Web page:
Friday 02 Jun 2023
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This article first appeared in The Edge Malaysia Weekly on December 19, 2022 - December 25, 2022

Last Friday, Natural Resources, Environment and Climate Change Minister Nik Nazmi Nik Ahmad announced an electricity tariff surcharge of 20 sen per kilowatt-hour (kWh) starting next year for heavy non-domestic users. These are typically large manufacturers, which are energy guzzlers.

As expected, there were no upward adjustments for low-voltage non-domestic users, such as shoplots and workshops, farmers and animal breeders, who come under a specific agriculture tariff, from a 3.7 sen/kWh surcharge currently.

This is to avoid higher prices of food and agricultural products. Also, households will continue to enjoy rebates so as not to add to their financial burden.

It is good that the government is committed to addressing the rising cost of living by keeping tariffs low for certain segments of business and households.

Without the rebates, the average tariff surcharge would be 27 sen/kWh, to make up for the higher cost of fuel used to generate electricity this year alone.

Having said that, the government should consider tweaking the mechanism to ensure that those who consume less benefit more and vice versa.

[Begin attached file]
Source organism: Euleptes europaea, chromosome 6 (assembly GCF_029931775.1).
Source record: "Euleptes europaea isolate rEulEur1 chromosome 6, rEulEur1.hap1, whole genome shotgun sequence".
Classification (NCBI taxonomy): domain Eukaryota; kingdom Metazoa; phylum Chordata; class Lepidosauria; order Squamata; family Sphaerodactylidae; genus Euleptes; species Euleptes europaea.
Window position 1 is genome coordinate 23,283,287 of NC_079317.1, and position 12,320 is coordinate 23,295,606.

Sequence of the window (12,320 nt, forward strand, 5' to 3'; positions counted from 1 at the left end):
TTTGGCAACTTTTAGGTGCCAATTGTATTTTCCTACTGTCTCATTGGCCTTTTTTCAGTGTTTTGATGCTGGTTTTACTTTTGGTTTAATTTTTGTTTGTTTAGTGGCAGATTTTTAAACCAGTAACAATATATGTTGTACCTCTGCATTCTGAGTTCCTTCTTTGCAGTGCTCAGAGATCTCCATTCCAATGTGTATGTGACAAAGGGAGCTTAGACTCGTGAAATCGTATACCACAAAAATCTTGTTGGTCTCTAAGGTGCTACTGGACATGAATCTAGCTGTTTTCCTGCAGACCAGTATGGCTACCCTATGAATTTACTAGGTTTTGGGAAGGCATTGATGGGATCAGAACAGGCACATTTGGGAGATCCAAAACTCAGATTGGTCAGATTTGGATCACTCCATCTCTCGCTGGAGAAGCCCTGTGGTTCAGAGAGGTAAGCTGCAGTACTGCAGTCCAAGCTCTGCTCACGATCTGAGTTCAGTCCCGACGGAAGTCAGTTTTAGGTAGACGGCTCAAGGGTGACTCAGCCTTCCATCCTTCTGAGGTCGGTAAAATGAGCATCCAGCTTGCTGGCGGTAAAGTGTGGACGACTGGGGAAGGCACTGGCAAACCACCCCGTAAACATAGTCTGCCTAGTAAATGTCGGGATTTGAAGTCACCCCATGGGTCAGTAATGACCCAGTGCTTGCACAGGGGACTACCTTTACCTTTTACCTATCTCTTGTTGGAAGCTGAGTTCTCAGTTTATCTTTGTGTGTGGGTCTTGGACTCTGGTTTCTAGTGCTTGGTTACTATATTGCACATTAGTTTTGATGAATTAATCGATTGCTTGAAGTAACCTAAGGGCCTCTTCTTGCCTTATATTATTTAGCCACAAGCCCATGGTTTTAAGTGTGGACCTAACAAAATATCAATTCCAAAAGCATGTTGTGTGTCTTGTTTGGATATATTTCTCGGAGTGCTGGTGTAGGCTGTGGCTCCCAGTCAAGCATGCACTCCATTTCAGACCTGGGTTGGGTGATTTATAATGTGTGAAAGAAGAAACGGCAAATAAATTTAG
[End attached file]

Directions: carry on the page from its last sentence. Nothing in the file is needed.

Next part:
Indeed, there is already a tiered tariff mechanism in place, ranging from 21.8 sen/kWh to 57.1 sen/kWh, depending on how much electricity is used.

However, the electricity tariff for households includes a blanket rebate of two sen per kWh across the board for all users. The rebate is helpful for those in the lower-income bracket. But just like petrol, it is enjoyed more by the higher-income groups.

Consequently, this group benefits from a higher amount of subsidy as they consume more electricity because they have more electrical appliances, like air conditioners and electric ovens, at home.

The tariff adjustment on the non-domestic sector is a start. But there is some way to go before the adjustment reaches the necessary level of 27/kWh.

The government is expected to further subsidise RM10.76 billion based on the current tariff regime. This will add to its fiscal burden. With prices of coal and gas continuing to hover at multi-year highs, more subsidies are likely. However, while its move as a caring government to lower the people’s high energy bills is appreciated, it should also keep its tight fiscal position in mind.

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